John C Kim and International Adoption Video

Tuesday, April 17, 2012

I try to always look for sleep related disorders, restless legs syndrome, snoring, straight forward sleep deprivation as concomitant as well as mimics of adhd. Sleep is a core task of childhood, and impacts mood , irritability, learning so profoundly. 

Attention Problems May Be Sleep-Related

                               by KATE MURPHY,
April 16th 2012

Diagnoses of attention hyperactivity disorder among children have increased dramatically in recent years, rising 22 percent from 2003 to 2007, according to the Centers for Disease Control and Prevention. But many experts believe that this may not be the epidemic it appears to be.

Many children are given a diagnosis of A.D.H.D., researchers say, when in fact they have another problem: a sleep disorder, like sleep apnea. The confusion may account for a significant number of A.D.H.D. cases in children, and the drugs used to treat them may only be exacerbating the problem.

“No one is saying A.D.H.D. does not exist, but there’s a strong feeling now that we need to rule out sleep issues first,” said Dr. Merrill Wise, a pediatric neurologist and sleep medicine specialist at the Methodist Healthcare Sleep Disorders Center in Memphis.

The symptoms of sleep deprivation in children resemble those of A.D.H.D. While adults experience sleep deprivation as drowsiness and sluggishness, sleepless children often become wired, moody and obstinate; they may have trouble focusing, sitting still and getting along with peers.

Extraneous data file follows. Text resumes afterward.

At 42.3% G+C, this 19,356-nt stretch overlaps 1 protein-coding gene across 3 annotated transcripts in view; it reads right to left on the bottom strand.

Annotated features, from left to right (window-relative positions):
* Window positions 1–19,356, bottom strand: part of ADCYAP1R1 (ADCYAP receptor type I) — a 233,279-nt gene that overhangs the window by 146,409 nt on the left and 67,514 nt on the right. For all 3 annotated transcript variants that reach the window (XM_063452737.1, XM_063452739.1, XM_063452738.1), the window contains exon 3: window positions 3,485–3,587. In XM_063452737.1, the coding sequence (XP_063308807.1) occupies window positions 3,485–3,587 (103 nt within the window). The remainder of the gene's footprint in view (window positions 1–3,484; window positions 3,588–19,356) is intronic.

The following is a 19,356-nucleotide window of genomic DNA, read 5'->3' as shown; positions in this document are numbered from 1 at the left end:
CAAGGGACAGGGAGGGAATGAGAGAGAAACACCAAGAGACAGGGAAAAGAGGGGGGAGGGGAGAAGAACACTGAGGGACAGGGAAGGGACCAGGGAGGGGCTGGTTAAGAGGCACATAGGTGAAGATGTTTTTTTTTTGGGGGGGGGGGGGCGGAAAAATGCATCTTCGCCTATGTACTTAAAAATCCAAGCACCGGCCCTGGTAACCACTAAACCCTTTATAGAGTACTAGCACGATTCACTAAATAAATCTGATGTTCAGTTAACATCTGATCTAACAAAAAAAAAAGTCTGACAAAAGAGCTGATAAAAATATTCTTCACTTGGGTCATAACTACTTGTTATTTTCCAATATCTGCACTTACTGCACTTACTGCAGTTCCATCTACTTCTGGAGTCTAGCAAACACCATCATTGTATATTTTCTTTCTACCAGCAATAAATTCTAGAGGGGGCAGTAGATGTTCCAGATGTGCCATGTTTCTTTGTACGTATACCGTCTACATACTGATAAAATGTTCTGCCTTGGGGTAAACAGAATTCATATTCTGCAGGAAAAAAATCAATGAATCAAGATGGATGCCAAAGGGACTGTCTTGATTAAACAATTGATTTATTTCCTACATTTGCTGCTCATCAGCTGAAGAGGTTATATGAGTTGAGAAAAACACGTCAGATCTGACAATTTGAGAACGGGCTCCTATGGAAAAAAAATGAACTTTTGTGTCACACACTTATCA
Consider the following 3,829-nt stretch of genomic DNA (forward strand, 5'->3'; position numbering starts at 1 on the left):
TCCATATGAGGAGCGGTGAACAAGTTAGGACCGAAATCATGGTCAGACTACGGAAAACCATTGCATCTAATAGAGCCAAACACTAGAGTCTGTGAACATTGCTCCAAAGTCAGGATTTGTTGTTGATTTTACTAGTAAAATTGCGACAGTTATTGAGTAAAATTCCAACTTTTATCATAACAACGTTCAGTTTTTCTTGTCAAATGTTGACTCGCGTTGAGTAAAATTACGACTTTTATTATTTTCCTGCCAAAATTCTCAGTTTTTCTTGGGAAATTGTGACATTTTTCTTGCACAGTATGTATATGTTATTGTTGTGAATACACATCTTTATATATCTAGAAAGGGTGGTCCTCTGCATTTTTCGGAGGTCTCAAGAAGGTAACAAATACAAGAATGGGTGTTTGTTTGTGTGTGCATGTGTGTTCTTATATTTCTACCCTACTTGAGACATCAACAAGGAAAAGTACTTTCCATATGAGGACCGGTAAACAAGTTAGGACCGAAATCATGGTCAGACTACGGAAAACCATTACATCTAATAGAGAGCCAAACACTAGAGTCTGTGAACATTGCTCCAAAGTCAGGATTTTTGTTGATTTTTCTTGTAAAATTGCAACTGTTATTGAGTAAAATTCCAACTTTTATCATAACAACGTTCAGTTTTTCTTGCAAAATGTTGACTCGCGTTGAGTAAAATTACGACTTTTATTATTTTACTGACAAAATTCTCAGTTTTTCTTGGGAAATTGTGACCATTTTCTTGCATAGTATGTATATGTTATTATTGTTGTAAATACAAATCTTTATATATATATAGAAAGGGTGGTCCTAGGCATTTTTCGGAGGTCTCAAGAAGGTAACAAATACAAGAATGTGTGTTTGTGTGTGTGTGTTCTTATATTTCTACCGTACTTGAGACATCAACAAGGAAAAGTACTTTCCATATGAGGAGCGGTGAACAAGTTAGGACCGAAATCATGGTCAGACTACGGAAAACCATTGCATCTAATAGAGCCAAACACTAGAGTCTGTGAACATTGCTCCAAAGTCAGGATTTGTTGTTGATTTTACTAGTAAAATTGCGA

The latest study suggesting a link between inadequate sleep and A.D.H.D. symptoms appeared last month in the journal Pediatrics. Researchers followed 11,000 British children for six years, starting when they were 6 months old. The children whose sleep was affected by breathing problems like snoring, mouth breathing or apnea were 40 percent to 100 percent more likely than normal breathers to develop behavioral problems resembling A.D.H.D.

Children at highest risk of developing A.D.H.D.-like behaviors had sleep-disordered breathing that persisted throughout the study but was most severe at age 2 1/2.

“Lack of sleep is an insult to a child’s developing body and mind that can have a huge impact,” said Karen Bonuck, the study’s lead author and a professor of family and social medicine at Albert Einstein College of Medicine in New York. “It’s incredible that we don’t screen for sleep problems the way we screen for vision and hearing problems.”

Her research builds on earlier, smaller studies showing that children with nighttime breathing problems did better with cognitive and attention-directed tasks and had fewer behavioral issues after their adenoids and tonsils were removed. The children were significantly less likely than untreated children with sleep-disordered breathing to be given an A.D.H.D. diagnosis in the ensuing months and years.